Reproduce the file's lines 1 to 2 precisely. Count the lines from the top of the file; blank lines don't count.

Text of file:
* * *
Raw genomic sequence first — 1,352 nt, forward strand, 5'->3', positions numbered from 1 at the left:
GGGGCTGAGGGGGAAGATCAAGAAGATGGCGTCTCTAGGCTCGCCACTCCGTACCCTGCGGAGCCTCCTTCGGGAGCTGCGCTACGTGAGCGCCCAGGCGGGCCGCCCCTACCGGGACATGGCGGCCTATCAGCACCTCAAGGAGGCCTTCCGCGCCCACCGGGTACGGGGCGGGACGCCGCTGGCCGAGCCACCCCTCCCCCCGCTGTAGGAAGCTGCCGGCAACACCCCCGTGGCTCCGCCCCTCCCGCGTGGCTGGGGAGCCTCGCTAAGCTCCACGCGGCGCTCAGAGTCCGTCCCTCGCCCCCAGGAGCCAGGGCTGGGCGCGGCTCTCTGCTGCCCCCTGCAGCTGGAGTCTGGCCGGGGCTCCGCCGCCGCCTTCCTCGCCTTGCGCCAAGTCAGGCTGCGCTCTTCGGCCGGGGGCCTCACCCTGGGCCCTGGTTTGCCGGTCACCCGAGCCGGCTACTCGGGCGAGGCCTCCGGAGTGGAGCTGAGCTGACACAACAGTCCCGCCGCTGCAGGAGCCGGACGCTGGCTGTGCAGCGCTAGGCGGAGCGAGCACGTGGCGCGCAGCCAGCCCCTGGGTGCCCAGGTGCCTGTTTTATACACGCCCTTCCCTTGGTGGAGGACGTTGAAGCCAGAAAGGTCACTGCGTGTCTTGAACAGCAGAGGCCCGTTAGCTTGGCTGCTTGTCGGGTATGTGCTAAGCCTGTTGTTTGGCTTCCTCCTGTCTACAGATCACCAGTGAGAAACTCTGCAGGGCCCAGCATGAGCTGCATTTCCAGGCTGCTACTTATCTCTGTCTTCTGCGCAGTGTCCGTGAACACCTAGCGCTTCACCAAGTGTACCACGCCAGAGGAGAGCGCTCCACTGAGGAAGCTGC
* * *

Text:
Raw genomic sequence first — 1,352 nt, forward strand, 5'->3', positions numbered from 1 at the left:
GGGGCTGAGGGGGAAGATCAAGAAGATGGCGTCTCTAGGCTCGCCACTCCGTACCCTGCGGAGCCTCCTTCGGGAGCTGCGCTACGTGAGCGCCCAGGCGGGCCGCCCCTACCGGGACATGGCGGCCTATCAGCACCTCAAGGAGGCCTTCCGCGCCCACCGGGTACGGGGCGGGACGCCGCTGGCCGAGCCACCCCTCCCCCCGCTGTAGGAAGCTGCCGGCAACACCCCCGTGGCTCCGCCCCTCCCGCGTGGCTGGGGAGCCTCGCTAAGCTCCACGCGGCGCTCAGAGTCCGTCCCTCGCCCCCAGGAGCCAGGGCTGGGCGCGGCTCTCTGCTGCCCCCTGCAGCTGGAGTCTGGCCGGGGCTCCGCCGCCGCCTTCCTCGCCTTGCGCCAAGTCAGGCTGCGCTCTTCGGCCGGGGGCCTCACCCTGGGCCCTGGTTTGCCGGTCACCCGAGCCGGCTACTCGGGCGAGGCCTCCGGAGTGGAGCTGAGCTGACACAACAGTCCCGCCGCTGCAGGAGCCGGACGCTGGCTGTGCAGCGCTAGGCGGAGCGAGCACGTGGCGCGCAGCCAGCCCCTGGGTGCCCAGGTGCCTGTTTTATACACGCCCTTCCCTTGGTGGAGGACGTTGAAGCCAGAAAGGTCACTGCGTGTCTTGAACAGCAGAGGCCCGTTAGCTTGGCTGCTTGTCGGGTATGTGCTAAGCCTGTTGTTTGGCTTCCTCCTGTCTACAGATCACCAGTGAGAAACTCTGCAGGGCCCAGCATGAGCTGCATTTCCAGGCTGCTACTTATCTCTGTCTTCTGCGCAGTGTCCGTGAACACCTAGCGCTTCACCAAGTGTACCACGCCAGAGGAGAGCGCTCCACTGAGGAAGCTGC